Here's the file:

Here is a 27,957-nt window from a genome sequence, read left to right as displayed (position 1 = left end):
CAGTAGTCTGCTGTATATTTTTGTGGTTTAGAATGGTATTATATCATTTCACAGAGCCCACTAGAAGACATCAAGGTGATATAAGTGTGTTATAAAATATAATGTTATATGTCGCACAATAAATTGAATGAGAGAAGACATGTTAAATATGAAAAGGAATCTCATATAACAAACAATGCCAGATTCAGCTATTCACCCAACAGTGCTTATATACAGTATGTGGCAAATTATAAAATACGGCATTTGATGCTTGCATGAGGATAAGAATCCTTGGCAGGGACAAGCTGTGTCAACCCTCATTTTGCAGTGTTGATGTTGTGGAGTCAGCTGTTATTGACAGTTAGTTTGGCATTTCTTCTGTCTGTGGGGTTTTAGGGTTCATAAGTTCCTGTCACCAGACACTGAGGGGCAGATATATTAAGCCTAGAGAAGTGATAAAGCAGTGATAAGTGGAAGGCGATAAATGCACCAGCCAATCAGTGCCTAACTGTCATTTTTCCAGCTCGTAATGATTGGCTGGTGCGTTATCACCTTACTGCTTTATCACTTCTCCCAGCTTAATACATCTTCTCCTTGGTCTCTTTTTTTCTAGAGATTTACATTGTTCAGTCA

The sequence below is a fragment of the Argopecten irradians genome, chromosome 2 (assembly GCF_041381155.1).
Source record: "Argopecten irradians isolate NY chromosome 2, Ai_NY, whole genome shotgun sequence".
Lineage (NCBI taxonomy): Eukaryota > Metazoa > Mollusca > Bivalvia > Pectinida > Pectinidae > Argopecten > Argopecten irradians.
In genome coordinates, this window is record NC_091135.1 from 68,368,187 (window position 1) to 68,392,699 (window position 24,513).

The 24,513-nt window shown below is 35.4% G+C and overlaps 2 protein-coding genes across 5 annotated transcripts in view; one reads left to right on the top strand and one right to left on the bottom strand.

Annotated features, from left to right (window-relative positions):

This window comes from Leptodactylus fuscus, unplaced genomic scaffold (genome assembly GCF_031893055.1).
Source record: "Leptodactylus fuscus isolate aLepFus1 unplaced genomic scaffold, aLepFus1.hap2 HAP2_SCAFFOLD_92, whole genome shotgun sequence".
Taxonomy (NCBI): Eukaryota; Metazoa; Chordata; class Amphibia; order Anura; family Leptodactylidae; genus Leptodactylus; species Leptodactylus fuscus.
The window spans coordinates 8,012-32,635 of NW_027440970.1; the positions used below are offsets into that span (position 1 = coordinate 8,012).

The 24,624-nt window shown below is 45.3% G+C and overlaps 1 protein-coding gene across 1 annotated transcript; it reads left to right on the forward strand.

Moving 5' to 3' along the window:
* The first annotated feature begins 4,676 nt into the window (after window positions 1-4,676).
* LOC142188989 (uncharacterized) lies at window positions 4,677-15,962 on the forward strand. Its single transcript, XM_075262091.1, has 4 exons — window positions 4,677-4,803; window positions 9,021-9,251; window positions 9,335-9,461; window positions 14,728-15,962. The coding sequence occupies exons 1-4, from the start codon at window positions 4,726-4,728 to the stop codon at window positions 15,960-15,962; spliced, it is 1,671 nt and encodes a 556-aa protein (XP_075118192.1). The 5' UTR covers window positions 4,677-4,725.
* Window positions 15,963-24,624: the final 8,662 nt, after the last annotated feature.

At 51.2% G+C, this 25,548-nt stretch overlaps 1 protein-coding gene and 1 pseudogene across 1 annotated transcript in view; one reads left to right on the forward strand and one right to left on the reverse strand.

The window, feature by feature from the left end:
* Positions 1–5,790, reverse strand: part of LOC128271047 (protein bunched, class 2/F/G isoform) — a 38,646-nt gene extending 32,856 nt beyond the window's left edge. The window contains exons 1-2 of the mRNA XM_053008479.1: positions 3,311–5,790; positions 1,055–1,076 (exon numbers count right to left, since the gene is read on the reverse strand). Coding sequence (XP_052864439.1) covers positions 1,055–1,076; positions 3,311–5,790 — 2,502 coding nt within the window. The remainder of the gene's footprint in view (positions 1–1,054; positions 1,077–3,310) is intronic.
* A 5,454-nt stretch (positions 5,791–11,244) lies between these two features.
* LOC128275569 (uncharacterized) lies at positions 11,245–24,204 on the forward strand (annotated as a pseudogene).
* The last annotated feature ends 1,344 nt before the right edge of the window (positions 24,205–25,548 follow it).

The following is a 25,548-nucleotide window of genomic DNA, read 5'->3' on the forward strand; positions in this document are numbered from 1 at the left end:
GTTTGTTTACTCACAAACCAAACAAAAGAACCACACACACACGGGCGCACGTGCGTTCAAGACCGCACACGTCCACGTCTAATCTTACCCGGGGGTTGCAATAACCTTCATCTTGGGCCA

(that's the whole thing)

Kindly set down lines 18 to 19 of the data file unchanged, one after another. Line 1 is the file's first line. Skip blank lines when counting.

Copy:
At 51.2% G+C, this 25,548-nt stretch overlaps 1 protein-coding gene and 1 pseudogene across 1 annotated transcript in view; one reads left to right on the forward strand and one right to left on the reverse strand.

The window, feature by feature from the left end: